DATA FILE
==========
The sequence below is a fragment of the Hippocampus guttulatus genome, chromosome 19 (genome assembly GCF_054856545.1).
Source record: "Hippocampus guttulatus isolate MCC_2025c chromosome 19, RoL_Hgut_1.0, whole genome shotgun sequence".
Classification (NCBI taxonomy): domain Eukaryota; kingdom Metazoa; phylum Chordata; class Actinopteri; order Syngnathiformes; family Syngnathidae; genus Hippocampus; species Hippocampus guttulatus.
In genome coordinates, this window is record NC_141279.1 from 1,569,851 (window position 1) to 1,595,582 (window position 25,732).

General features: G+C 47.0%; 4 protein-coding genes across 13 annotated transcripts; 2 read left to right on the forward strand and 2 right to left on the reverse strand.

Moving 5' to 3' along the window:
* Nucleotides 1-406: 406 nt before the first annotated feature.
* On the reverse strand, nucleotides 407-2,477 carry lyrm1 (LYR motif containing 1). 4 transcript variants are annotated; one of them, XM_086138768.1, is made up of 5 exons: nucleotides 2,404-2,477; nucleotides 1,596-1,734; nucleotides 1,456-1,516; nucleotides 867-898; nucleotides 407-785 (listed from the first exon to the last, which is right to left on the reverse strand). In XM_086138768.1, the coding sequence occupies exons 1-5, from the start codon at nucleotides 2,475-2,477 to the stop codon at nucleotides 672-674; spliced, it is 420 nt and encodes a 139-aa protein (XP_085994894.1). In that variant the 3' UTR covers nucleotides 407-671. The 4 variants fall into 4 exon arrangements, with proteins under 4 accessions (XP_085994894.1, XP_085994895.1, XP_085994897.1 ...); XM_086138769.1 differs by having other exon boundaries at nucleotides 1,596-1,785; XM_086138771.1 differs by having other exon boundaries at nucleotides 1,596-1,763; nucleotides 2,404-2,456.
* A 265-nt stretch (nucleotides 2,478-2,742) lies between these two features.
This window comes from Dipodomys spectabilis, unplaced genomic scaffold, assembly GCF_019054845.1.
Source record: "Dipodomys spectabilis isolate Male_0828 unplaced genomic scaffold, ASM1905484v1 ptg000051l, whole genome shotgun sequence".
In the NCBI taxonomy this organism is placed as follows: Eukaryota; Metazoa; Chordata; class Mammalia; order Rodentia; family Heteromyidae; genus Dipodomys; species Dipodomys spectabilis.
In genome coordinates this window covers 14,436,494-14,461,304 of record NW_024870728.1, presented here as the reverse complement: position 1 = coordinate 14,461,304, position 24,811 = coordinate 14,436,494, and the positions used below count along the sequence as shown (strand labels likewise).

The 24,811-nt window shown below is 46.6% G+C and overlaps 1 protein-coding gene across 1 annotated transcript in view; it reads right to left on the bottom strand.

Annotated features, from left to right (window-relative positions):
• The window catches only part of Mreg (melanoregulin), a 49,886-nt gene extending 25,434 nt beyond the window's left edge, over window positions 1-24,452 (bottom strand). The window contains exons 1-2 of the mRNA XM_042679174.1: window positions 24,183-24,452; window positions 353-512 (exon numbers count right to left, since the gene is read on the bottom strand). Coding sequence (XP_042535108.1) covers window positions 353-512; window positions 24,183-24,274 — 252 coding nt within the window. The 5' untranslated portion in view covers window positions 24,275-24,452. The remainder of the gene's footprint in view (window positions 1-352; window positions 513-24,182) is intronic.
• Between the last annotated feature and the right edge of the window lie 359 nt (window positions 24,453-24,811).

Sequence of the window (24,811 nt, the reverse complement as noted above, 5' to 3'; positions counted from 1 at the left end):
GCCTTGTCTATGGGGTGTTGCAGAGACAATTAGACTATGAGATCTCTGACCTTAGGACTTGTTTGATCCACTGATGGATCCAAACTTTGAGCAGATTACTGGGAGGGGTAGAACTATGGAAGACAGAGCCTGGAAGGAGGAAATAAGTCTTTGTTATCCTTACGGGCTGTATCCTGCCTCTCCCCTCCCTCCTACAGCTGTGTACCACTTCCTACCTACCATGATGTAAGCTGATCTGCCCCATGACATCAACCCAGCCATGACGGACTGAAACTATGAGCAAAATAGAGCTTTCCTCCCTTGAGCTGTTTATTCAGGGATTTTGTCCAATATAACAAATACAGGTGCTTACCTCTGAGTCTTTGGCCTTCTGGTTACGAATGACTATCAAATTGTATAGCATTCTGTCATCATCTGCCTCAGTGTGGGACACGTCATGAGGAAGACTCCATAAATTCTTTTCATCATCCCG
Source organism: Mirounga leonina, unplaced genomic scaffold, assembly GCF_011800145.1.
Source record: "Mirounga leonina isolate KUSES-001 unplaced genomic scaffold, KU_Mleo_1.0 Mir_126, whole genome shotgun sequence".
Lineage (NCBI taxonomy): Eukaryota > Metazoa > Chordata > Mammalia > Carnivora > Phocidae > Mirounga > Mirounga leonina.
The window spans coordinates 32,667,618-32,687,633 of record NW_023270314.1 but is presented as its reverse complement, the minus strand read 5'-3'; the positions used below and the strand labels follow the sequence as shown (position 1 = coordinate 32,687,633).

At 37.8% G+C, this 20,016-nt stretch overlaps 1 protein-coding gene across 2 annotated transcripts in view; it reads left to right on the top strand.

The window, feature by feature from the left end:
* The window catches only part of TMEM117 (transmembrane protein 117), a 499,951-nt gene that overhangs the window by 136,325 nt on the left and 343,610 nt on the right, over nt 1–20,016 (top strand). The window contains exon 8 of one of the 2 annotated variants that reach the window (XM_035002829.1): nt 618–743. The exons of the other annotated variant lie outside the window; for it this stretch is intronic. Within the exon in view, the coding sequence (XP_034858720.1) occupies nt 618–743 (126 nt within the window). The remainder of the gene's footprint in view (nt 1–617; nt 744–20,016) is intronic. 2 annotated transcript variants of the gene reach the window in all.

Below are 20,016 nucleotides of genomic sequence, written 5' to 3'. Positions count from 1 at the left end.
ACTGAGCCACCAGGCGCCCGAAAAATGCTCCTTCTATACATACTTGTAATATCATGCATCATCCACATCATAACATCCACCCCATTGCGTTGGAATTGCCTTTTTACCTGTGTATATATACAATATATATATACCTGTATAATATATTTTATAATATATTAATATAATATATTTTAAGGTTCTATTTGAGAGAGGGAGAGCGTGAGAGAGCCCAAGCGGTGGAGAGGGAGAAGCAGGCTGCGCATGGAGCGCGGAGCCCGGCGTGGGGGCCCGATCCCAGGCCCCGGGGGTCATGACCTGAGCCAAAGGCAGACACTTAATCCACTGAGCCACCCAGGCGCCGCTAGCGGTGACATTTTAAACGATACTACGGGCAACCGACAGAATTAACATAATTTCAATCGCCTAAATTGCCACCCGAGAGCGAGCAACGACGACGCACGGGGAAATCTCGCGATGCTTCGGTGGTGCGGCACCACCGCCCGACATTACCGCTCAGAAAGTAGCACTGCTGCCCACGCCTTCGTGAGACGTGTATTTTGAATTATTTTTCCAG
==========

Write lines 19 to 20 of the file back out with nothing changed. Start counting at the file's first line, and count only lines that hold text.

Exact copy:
GCCTTGTCTATGGGGTGTTGCAGAGACAATTAGACTATGAGATCTCTGACCTTAGGACTTGTTTGATCCACTGATGGATCCAAACTTTGAGCAGATTACTGGGAGGGGTAGAACTATGGAAGACAGAGCCTGGAAGGAGGAAATAAGTCTTTGTTATCCTTACGGGCTGTATCCTGCCTCTCCCCTCCCTCCTACAGCTGTGTACCACTTCCTACCTACCATGATGTAAGCTGATCTGCCCCATGACATCAACCCAGCCATGACGGACTGAAACTATGAGCAAAATAGAGCTTTCCTCCCTTGAGCTGTTTATTCAGGGATTTTGTCCAATATAACAAATACAGGTGCTTACCTCTGAGTCTTTGGCCTTCTGGTTACGAATGACTATCAAATTGTATAGCATTCTGTCATCATCTGCCTCAGTGTGGGACACGTCATGAGGAAGACTCCATAAATTCTTTTCATCATCCCG
Source organism: Mirounga leonina, unplaced genomic scaffold, assembly GCF_011800145.1.